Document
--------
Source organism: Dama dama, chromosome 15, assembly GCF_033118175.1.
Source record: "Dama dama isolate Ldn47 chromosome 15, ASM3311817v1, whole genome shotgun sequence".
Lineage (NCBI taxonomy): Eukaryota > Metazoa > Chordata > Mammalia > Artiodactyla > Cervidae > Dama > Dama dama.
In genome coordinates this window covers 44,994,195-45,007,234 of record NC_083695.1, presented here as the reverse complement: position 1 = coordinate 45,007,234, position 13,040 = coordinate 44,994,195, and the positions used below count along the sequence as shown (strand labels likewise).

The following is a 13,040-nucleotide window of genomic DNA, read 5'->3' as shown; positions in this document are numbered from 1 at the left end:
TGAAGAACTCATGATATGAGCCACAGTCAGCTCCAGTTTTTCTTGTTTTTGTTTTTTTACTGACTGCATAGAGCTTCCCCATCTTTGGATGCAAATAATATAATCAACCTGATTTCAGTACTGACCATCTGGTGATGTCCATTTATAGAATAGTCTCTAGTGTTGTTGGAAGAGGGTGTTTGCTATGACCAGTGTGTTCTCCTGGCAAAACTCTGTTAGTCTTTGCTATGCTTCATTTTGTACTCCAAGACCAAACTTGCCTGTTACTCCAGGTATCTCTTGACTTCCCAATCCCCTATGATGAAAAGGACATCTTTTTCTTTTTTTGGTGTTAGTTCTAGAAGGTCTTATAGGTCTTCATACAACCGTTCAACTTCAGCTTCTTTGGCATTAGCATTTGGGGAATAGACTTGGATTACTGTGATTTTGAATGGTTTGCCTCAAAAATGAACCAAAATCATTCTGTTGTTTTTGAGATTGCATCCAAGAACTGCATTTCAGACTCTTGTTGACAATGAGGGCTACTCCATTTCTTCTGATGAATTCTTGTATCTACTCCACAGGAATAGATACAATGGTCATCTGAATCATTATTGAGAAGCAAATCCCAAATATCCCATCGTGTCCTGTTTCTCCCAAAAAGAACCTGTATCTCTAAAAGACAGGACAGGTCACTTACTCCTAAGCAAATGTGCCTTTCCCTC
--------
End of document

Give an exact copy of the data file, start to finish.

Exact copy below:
Source organism: Dama dama, chromosome 15, assembly GCF_033118175.1.
Source record: "Dama dama isolate Ldn47 chromosome 15, ASM3311817v1, whole genome shotgun sequence".
Lineage (NCBI taxonomy): Eukaryota > Metazoa > Chordata > Mammalia > Artiodactyla > Cervidae > Dama > Dama dama.
In genome coordinates this window covers 44,994,195-45,007,234 of record NC_083695.1, presented here as the reverse complement: position 1 = coordinate 45,007,234, position 13,040 = coordinate 44,994,195, and the positions used below count along the sequence as shown (strand labels likewise).

The following is a 13,040-nucleotide window of genomic DNA, read 5'->3' as shown; positions in this document are numbered from 1 at the left end:
TGAAGAACTCATGATATGAGCCACAGTCAGCTCCAGTTTTTCTTGTTTTTGTTTTTTTACTGACTGCATAGAGCTTCCCCATCTTTGGATGCAAATAATATAATCAACCTGATTTCAGTACTGACCATCTGGTGATGTCCATTTATAGAATAGTCTCTAGTGTTGTTGGAAGAGGGTGTTTGCTATGACCAGTGTGTTCTCCTGGCAAAACTCTGTTAGTCTTTGCTATGCTTCATTTTGTACTCCAAGACCAAACTTGCCTGTTACTCCAGGTATCTCTTGACTTCCCAATCCCCTATGATGAAAAGGACATCTTTTTCTTTTTTTGGTGTTAGTTCTAGAAGGTCTTATAGGTCTTCATACAACCGTTCAACTTCAGCTTCTTTGGCATTAGCATTTGGGGAATAGACTTGGATTACTGTGATTTTGAATGGTTTGCCTCAAAAATGAACCAAAATCATTCTGTTGTTTTTGAGATTGCATCCAAGAACTGCATTTCAGACTCTTGTTGACAATGAGGGCTACTCCATTTCTTCTGATGAATTCTTGTATCTACTCCACAGGAATAGATACAATGGTCATCTGAATCATTATTGAGAAGCAAATCCCAAATATCCCATCGTGTCCTGTTTCTCCCAAAAAGAACCTGTATCTCTAAAAGACAGGACAGGTCACTTACTCCTAAGCAAATGTGCCTTTCCCTC